» Lecture series archive

Workshops and Panels

The Molecularization of Identity event poster

April 29-30, 2016, 9:00am-6:00pm
Day 1: Malkin Penthouse, 4th Floor, Littauer Building, HKS; Day 2: Bell Hall, 5th Floor, Belfer Building, HKS

Recent advances in biological and computational technologies are changing the way we imagine race, gender, kinship, citizenship, and disease risk. Existing taxonomies may be displaced or reconfigured, impacting the ways in which people are governed, how lives are lived, how groups are known, and how power is exercised. Drawing upon the tools and expertise from multiple disciplines and geographical regions, and with specific attention to the material and lived dimensions of these developments, this symposium interrogates the complex ways in which the molecular realm is an emerging site for constituting human identities in the 21st century.


» Workshops and panels archive

Program news

We're pleased to announce that Sheila Jasanoff's latest book The Ethics of Invention: Technology and the Human Future will be out later this month. The book is now available for pre-order at Amazon and at the publisher's link.

A summary of our workshop "The Molecularization of Identity: Science and Subjectivity in the 21st Century," is now available in Genetics ResearchThe summary was written by workshop organizers, and past STS Fellows, Ian McGonigle and Ruha Benjamin

Sheila Jasanoff was recently featured on a University of Melbourne podcast on "Twin Engines of Truth? How Science and Law Interact to Construct our World."

We're pleased to announce this year's STS Undergraduate Prize Competition winners: Nicole Bassoff, Leah Singer, and Emma Woo! Watch videos where the winners discuss their work here.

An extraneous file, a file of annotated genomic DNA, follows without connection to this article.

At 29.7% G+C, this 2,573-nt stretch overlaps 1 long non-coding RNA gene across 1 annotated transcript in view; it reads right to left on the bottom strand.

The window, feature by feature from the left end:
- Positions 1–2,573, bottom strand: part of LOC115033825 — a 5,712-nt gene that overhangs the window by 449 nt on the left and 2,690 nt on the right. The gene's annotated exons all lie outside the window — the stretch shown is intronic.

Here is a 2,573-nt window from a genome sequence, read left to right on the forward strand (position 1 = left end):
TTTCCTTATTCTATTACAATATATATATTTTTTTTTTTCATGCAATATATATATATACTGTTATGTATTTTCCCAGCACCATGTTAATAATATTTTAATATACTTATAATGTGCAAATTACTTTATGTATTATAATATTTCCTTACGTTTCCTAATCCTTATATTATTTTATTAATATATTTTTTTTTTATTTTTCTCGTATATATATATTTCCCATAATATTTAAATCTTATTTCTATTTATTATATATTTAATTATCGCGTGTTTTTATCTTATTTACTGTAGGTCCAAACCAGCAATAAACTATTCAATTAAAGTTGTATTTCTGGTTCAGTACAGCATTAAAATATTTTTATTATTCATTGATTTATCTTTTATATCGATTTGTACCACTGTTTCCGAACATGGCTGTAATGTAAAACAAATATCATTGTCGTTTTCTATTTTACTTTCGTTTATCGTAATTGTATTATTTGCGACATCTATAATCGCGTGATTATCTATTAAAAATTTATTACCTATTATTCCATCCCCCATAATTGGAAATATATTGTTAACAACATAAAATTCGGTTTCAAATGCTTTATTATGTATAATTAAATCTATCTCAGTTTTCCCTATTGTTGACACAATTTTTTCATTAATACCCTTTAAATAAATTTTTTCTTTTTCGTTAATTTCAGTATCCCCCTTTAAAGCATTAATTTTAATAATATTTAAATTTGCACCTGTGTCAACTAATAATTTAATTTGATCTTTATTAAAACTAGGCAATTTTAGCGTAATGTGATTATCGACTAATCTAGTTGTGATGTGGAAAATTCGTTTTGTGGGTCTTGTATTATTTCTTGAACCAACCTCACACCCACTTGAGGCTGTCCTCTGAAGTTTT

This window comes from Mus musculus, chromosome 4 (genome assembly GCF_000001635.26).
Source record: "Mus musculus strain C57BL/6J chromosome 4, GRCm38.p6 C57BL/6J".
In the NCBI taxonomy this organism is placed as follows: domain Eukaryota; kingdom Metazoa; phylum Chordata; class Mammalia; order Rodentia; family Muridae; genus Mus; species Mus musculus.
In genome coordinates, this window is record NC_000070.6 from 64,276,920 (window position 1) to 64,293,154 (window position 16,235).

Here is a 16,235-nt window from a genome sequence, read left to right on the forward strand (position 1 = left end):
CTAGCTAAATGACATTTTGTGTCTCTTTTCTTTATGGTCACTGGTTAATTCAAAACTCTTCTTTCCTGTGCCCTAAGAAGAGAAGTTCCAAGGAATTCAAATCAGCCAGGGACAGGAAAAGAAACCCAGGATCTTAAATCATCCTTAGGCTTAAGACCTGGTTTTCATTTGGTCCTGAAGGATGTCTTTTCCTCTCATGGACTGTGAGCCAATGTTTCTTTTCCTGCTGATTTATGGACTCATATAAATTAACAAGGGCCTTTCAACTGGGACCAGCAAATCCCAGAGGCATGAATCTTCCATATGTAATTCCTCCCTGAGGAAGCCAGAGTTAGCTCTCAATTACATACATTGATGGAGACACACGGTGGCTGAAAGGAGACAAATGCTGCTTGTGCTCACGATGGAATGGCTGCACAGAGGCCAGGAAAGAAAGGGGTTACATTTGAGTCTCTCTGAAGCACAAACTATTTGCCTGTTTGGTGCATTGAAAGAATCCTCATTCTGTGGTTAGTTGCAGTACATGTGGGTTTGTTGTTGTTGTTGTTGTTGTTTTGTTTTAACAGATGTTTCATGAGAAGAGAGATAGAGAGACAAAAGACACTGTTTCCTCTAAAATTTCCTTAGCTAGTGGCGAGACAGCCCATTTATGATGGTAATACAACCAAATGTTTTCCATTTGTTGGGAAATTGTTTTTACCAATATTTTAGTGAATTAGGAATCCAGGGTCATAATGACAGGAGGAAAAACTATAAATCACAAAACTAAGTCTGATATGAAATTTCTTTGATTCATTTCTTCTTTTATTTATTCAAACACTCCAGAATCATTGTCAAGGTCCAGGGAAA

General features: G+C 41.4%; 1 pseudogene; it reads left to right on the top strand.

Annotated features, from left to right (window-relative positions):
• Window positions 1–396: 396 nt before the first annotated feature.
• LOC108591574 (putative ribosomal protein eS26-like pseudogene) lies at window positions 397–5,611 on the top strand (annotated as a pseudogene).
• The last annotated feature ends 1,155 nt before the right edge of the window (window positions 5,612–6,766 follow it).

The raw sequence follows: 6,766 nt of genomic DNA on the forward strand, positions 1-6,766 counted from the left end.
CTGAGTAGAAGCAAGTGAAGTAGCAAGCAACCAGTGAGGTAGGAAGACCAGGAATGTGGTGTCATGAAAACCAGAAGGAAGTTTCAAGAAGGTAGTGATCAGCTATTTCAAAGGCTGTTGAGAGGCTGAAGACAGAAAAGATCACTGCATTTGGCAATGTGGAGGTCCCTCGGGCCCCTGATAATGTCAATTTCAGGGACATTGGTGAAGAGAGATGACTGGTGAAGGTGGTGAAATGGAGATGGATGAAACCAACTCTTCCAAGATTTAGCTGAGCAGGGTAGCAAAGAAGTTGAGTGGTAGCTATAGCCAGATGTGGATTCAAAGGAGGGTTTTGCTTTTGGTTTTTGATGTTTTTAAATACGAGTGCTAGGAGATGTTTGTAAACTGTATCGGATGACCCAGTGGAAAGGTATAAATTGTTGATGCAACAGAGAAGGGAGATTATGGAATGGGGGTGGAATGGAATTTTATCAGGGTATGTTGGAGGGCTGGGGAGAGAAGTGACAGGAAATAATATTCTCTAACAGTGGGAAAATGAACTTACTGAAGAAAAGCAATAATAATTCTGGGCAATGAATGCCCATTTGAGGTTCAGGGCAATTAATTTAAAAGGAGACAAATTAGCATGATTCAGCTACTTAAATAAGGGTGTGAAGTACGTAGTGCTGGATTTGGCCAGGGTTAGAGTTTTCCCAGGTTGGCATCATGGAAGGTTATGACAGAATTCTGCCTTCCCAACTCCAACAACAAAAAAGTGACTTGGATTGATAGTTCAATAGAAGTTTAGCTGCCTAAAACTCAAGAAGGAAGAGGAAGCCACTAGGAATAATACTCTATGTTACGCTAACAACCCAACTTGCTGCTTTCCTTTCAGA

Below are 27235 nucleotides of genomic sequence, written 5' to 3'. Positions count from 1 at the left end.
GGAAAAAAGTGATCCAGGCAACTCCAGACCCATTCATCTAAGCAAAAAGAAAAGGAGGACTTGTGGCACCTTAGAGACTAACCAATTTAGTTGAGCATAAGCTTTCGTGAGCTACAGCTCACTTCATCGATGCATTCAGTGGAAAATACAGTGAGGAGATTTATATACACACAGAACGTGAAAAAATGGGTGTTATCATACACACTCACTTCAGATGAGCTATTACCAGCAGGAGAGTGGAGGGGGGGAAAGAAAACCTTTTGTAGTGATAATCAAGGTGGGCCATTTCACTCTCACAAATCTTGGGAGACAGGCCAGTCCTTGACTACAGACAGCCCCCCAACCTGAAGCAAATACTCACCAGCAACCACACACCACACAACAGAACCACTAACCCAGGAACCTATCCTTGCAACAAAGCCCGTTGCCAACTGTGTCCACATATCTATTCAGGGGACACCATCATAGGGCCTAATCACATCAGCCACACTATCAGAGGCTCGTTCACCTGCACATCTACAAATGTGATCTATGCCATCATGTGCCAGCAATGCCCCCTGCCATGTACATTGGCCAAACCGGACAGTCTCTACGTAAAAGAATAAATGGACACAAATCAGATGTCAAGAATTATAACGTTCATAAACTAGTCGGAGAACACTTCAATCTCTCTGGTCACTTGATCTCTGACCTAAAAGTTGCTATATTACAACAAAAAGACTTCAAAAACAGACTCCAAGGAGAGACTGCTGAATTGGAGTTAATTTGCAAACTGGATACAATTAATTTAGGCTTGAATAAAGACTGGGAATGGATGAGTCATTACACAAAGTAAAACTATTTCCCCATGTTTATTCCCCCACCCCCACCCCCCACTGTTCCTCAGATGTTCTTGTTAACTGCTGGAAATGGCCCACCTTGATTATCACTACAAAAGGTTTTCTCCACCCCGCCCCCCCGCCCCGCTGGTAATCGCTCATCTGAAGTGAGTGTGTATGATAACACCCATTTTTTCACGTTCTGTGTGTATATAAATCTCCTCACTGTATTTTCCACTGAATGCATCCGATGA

Missed our April 20th Science and Democracy panel with Yaron Ezrahi, Andy Stirling, Shiv Visvanathan, and Jane Mansbridge on "The Elusive Demos: Democracy in the Digital Age?" The video is now available. 

April 29-30th, we hosted"The Molecularization of Identity: Science and Subjectivity in the 21st Century," co-organized by current and former fellows, Ruha Benjamin and Ian McGonigle.

Former STS Fellow S.M. Amadae recently published Prisoners of Reason: Game Theory and Neoliberal Political Economy

On Wednesday, April 20th, we hosted a panel discussion with Yaron Ezrahi, Andy Stirling, Shiv Visvanathan, and Jane Mansbridge on "The Elusive Demos: Democracy in the Digital Age. Watch this space for the video when it becomes available!

Calling all Harvard undergraduates: submit your paper or thesis chapter for consideration in our STS Undergraduate Prize CompetitionDeadline: April 8th.

Ian McGonigle, a current STS Fellow and Harvard, Anthropology/Middle Eastern Studies doctoral student, recently published " two articles in Genetics Research. Find them here and here.


» Program news archive